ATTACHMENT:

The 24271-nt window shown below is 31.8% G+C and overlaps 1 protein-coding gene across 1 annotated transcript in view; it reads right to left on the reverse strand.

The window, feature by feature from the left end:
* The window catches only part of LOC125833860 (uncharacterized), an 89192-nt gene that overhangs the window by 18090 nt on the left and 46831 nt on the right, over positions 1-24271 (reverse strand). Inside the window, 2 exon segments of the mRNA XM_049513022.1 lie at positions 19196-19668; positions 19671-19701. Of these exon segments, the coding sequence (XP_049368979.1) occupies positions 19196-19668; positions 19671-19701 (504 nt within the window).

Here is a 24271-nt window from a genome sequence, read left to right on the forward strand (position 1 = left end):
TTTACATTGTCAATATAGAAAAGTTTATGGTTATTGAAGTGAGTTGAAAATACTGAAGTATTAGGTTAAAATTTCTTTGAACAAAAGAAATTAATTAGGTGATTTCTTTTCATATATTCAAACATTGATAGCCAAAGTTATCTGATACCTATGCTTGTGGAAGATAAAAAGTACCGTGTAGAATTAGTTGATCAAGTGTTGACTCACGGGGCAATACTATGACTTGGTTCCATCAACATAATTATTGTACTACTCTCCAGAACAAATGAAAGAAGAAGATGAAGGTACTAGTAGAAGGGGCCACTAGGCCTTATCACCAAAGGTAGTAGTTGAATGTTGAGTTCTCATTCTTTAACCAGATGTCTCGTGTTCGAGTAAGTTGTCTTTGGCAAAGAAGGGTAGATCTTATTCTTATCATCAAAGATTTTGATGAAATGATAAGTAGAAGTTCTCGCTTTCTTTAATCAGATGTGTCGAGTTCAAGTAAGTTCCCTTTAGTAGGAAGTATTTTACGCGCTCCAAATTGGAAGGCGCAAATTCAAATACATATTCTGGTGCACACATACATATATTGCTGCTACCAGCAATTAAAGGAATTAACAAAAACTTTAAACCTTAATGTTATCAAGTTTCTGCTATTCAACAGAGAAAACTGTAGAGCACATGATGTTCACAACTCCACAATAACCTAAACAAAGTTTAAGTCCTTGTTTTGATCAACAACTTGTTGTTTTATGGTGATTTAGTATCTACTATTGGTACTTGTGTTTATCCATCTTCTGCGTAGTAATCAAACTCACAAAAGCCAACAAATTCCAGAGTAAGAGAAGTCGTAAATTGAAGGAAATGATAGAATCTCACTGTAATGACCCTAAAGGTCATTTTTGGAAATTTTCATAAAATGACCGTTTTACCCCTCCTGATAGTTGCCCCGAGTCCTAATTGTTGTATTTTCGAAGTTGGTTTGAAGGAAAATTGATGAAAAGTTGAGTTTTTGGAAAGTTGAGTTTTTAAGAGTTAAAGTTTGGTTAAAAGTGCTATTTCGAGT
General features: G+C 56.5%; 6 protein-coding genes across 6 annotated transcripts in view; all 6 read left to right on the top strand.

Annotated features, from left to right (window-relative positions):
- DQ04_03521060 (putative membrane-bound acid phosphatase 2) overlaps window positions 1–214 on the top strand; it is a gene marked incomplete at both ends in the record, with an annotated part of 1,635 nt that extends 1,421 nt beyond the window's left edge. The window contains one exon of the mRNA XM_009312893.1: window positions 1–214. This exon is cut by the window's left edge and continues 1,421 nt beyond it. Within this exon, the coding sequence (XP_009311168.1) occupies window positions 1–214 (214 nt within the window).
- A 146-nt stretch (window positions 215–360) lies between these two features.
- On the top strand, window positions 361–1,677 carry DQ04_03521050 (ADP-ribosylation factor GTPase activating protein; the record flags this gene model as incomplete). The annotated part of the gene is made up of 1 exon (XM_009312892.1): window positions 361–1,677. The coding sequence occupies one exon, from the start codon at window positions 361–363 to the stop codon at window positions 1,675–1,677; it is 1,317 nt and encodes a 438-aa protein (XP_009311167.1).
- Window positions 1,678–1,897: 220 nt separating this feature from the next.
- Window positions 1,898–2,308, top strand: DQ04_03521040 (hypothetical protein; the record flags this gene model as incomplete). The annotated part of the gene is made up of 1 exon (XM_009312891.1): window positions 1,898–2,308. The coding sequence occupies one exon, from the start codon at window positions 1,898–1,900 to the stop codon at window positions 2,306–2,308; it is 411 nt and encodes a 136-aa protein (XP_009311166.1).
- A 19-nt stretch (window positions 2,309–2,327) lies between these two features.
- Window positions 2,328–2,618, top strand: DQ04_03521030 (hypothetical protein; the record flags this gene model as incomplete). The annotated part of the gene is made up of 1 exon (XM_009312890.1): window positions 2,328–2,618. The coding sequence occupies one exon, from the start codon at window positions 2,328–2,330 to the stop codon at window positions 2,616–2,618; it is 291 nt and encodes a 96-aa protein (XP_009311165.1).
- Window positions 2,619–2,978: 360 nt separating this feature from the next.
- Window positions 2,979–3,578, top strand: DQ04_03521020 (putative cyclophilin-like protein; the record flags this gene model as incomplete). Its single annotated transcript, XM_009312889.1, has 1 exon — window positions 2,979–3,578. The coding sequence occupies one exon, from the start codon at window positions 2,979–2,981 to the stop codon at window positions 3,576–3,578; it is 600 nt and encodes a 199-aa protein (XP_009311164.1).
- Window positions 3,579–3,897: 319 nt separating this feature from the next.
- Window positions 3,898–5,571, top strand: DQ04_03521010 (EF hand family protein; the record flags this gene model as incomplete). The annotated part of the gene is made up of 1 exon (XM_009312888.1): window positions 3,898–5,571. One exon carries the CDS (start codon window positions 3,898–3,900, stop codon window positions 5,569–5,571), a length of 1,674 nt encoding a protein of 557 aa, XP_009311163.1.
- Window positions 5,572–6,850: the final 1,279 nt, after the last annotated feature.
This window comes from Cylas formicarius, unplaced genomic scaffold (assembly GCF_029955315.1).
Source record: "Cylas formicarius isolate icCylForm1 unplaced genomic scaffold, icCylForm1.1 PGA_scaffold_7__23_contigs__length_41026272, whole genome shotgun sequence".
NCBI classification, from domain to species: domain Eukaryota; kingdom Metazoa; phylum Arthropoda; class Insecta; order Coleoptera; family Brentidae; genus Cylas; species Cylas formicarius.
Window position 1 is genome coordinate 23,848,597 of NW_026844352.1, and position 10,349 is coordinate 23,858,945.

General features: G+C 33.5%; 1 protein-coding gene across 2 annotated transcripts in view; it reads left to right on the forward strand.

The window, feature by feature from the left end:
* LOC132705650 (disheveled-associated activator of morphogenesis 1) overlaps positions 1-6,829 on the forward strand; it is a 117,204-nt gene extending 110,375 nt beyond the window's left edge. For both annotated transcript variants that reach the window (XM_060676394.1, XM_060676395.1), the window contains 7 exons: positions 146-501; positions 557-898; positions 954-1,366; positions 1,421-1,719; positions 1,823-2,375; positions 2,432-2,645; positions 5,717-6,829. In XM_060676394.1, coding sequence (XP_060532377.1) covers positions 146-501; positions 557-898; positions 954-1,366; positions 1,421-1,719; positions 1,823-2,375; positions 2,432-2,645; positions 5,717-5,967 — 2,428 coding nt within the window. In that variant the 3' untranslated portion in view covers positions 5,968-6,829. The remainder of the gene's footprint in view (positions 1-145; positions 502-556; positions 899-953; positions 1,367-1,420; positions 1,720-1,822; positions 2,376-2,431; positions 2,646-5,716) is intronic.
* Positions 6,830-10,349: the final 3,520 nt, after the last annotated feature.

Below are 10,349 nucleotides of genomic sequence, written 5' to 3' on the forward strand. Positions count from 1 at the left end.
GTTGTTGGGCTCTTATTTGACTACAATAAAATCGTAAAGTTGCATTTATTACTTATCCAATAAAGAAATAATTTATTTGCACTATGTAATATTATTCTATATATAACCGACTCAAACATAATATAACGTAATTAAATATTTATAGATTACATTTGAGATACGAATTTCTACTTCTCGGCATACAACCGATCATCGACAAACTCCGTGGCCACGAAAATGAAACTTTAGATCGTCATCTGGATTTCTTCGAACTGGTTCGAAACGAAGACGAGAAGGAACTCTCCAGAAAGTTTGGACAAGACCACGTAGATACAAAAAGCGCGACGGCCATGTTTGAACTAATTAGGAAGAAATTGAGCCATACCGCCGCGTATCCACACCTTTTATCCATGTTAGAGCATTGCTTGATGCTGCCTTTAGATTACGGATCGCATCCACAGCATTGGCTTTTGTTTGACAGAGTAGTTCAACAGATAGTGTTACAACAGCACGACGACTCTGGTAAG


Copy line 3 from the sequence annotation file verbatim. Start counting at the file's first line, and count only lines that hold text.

* The window catches only part of LOC125833860 (uncharacterized), an 89192-nt gene that overhangs the window by 18090 nt on the left and 46831 nt on the right, over positions 1-24271 (reverse strand). Inside the window, 2 exon segments of the mRNA XM_049513022.1 lie at positions 19196-19668; positions 19671-19701. Of these exon segments, the coding sequence (XP_049368979.1) occupies positions 19196-19668; positions 19671-19701 (504 nt within the window).